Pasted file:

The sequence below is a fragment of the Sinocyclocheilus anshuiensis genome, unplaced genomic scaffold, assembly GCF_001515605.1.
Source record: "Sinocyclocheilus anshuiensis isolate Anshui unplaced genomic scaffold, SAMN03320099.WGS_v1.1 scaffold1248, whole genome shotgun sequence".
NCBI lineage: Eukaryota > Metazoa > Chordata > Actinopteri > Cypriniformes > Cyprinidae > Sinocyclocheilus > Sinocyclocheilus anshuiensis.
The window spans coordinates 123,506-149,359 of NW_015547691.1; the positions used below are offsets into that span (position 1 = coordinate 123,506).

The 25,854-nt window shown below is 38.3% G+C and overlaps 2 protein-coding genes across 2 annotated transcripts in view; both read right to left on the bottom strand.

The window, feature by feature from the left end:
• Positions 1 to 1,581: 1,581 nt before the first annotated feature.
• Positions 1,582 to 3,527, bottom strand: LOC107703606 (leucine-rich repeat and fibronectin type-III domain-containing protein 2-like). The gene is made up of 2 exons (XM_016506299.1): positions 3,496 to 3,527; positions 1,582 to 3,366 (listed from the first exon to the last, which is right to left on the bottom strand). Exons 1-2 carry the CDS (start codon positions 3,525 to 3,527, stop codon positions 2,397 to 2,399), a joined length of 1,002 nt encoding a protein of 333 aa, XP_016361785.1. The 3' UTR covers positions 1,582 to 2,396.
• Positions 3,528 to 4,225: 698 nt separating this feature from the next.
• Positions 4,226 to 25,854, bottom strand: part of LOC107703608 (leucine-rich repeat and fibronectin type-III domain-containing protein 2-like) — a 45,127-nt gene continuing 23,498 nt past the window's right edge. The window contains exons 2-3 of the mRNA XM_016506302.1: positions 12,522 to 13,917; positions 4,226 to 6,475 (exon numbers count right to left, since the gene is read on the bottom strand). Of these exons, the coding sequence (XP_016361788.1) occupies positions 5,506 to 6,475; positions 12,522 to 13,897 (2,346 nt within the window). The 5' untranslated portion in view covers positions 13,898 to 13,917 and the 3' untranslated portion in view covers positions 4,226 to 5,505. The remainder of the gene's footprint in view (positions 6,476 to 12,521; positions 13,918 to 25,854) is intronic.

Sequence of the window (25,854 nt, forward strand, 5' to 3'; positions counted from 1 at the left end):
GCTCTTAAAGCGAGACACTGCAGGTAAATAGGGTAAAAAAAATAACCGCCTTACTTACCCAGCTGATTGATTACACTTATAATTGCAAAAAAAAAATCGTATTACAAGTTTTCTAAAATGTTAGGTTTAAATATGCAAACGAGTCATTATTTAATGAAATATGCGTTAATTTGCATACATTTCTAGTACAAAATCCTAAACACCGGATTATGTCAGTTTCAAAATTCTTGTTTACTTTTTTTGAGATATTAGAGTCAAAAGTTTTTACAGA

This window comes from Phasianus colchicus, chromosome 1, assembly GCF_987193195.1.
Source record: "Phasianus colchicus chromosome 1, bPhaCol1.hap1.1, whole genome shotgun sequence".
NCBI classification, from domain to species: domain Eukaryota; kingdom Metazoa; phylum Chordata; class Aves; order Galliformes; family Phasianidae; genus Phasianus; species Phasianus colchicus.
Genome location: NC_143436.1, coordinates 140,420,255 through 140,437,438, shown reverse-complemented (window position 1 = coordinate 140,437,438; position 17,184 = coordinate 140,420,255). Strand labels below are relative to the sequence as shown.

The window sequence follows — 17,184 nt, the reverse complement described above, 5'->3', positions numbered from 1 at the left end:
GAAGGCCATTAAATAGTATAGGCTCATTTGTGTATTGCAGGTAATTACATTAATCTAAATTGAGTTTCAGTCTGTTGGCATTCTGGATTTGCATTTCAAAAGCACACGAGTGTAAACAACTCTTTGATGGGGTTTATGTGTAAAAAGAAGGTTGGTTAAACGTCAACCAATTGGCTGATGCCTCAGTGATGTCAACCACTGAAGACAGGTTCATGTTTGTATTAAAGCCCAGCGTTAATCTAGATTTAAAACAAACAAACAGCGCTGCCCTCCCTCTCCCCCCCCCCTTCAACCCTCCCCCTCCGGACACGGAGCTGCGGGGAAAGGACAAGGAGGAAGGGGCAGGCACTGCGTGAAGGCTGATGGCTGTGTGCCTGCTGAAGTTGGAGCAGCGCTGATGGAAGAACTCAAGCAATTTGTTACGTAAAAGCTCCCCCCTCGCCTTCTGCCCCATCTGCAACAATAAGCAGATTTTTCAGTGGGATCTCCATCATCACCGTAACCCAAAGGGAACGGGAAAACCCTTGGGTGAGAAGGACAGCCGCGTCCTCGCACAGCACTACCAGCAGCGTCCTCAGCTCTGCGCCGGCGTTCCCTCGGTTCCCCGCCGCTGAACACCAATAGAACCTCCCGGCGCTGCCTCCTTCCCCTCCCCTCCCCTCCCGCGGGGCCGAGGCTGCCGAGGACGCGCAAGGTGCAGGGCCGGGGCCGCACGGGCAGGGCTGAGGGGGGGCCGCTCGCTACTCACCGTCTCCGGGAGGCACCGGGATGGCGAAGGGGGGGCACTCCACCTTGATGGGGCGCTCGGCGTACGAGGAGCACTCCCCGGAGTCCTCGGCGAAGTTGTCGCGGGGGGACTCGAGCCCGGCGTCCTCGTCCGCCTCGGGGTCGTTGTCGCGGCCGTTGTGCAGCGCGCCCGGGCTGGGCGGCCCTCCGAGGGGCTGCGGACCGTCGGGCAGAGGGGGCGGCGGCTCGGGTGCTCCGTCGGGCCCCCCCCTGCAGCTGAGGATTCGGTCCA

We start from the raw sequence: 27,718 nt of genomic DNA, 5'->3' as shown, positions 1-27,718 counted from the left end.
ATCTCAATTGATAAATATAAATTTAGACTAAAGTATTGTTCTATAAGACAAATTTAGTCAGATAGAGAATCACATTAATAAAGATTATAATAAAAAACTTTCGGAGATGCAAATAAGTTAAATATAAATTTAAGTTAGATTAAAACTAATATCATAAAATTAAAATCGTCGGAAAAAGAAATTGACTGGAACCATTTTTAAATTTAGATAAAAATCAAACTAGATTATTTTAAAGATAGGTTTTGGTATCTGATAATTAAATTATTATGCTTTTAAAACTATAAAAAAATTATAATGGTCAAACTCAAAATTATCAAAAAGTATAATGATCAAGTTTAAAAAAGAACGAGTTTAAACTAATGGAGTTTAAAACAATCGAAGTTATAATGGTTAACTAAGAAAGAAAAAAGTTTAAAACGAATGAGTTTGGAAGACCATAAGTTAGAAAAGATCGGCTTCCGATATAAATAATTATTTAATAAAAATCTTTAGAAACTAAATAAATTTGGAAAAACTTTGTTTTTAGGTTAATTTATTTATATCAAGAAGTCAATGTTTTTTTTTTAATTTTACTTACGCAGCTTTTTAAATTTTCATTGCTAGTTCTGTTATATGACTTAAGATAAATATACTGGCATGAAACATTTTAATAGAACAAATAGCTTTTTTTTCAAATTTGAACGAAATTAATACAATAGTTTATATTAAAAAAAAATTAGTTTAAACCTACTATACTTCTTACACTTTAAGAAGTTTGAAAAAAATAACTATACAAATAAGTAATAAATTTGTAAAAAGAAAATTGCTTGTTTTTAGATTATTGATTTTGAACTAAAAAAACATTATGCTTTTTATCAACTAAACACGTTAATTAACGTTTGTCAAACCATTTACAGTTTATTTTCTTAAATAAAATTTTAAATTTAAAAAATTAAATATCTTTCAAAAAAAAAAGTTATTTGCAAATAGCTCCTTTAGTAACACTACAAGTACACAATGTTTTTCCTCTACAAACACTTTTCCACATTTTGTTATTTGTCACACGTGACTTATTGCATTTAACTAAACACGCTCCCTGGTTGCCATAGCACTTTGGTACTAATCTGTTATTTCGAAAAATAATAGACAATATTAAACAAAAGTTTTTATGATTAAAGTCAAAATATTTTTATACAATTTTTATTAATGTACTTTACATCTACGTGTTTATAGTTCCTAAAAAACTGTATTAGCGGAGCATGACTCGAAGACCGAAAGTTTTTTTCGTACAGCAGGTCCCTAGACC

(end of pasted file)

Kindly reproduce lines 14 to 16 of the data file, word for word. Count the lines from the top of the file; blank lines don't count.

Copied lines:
Source record: "Phasianus colchicus chromosome 1, bPhaCol1.hap1.1, whole genome shotgun sequence".
NCBI classification, from domain to species: domain Eukaryota; kingdom Metazoa; phylum Chordata; class Aves; order Galliformes; family Phasianidae; genus Phasianus; species Phasianus colchicus.
Genome location: NC_143436.1, coordinates 140,420,255 through 140,437,438, shown reverse-complemented (window position 1 = coordinate 140,437,438; position 17,184 = coordinate 140,420,255). Strand labels below are relative to the sequence as shown.